“Grooming”is a relatively new offence and is charged when someone has been meeting or communicating with someone under 16 and they then go to meet them in order to carry out an offence, such as sexual intercourse.
The offence does not have to actually be carried out; travelling and intending to do something is enough and the police have been known to run sting operations posing as under 16 year olds on chat rooms.
Whatever the circumstances, Stephen is a barrister with the right experience, judgment and skill to properly defend you if you are accused of such a crime.
Appeal Court decisions relating to “grooming” cases
The jury directions given at the trial of a well-known publicist for historical sexual offences had not been inadequate or unfair, and his conviction for indecent assault was safe.
Certain conditions of a sexual harm prevention order imposed on an offender who had committed sexual offences against children, which restricted his use of computers, mobile phones with internet access and remote storage, were quashed as they were disproportionate, unenforceable and did not give effect to the statutory purpose.
A judge had not erred in refusing a late application to admit expert evidence as to an appellant’s intellectual ability to assess age at his trial for child sex offences. The assessment of age was not a particularly intellectual process and the appellant’s own evidence had been that he had no difficulty with judging age.
When dismissing an appeal against conviction for sexual activity involving children, including rape and trafficking within the UK for sexual exploitation, the court considered the issue of consent. Where a vulnerable or immature individual had allegedly been subjected to grooming for sexual purposes, the question of whether real or proper consent had been given would usually be for the jury to decide, unless the evidence clearly indicated that proper consent had been given.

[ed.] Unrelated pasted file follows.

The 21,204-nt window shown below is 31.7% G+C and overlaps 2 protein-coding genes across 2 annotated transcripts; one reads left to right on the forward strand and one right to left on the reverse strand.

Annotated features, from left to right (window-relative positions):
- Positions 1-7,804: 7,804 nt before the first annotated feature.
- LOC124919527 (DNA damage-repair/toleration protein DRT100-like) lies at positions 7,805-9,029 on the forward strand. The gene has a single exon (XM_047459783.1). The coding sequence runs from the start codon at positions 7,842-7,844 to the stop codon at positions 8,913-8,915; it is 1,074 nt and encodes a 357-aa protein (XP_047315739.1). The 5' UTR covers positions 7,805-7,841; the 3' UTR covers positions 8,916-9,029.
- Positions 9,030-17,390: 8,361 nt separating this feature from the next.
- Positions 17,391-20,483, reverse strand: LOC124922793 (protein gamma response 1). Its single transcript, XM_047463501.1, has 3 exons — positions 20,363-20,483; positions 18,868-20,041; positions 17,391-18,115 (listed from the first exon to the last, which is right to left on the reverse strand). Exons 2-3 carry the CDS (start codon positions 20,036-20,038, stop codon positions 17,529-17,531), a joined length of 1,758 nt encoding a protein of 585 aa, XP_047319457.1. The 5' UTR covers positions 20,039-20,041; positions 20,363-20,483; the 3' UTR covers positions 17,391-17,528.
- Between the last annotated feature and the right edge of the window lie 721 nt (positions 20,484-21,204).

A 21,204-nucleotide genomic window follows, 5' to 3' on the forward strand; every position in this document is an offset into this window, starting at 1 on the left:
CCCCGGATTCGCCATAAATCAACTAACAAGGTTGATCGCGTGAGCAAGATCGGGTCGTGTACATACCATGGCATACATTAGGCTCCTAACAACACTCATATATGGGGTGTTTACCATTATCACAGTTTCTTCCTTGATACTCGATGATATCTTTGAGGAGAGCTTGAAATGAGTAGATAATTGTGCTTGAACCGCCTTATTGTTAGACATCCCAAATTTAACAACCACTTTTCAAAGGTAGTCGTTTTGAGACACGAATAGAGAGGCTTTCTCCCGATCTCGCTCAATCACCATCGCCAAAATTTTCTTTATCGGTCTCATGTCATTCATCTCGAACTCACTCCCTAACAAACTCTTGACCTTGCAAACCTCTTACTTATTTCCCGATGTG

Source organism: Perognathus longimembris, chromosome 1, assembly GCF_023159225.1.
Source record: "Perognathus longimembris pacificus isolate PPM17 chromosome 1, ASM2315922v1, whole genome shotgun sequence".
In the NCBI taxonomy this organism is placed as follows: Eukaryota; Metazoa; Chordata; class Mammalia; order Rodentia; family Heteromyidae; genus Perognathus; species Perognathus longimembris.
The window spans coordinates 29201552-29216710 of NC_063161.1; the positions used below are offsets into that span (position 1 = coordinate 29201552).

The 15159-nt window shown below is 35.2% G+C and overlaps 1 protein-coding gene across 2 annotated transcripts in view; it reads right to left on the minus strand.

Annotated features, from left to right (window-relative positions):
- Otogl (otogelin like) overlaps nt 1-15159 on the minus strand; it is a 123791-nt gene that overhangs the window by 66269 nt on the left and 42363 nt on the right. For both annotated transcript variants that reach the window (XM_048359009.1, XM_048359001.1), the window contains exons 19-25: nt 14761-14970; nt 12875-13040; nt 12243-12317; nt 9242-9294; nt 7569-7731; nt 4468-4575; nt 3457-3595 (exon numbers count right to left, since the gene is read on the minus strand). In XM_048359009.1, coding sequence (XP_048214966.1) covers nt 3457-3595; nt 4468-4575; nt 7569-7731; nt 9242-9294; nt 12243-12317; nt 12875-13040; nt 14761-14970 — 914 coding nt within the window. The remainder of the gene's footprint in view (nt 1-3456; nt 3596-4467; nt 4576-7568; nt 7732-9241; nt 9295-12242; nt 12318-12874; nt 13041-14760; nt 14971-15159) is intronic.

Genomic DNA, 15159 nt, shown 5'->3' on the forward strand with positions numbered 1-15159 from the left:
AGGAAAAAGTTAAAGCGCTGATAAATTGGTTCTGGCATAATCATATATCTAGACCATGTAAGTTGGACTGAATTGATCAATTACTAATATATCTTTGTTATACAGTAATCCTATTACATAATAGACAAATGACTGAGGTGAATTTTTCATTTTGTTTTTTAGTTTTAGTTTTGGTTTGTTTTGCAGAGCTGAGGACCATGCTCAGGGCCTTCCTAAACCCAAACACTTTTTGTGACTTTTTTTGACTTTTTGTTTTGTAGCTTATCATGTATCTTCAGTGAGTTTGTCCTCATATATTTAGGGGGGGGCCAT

Life sentences coupled with minimum terms ranging from 17 to 12 years were appropriate in the case of four men who had been convicted of serious sexual offences following their involvement in one of the worst cases of child exploitation to come before the courts.
An extended sentence of 39 years, with a custodial term of 33 years, imposed in respect of a very large number of serious sexual offences against young girls was manifestly excessive; the appropriate custodial term was 30 years. The judge had also erred in adding up the consecutive sentences to reach the overall custodial term before imposing an extension period on the total: it was the overall extended determinate sentences that had to be consecutive, not just the custodial terms.
A three-year community order imposed on an offender for multiple offences of inciting a child to engage in sexual activity was replaced with a term of three years’ imprisonment. The manipulative nature, frequency and persistence of the offending, targeting vulnerable victims including two under 13, required an immediate custodial sentence even though the offender had voluntarily sought help for his behaviour.
A sentence of eight years’ imprisonment was the very minimum that the court could impose following a plea of guilty to the rape of a young boy, which had been committed in breach of trust and against a background of repeated and regular sexual abuse. The court would be sympathetic to those who had been abused themselves, but such abuse could not excuse a child victim turning adult predator. The sentence of four-and-a-half years’ imprisonment was unduly lenient.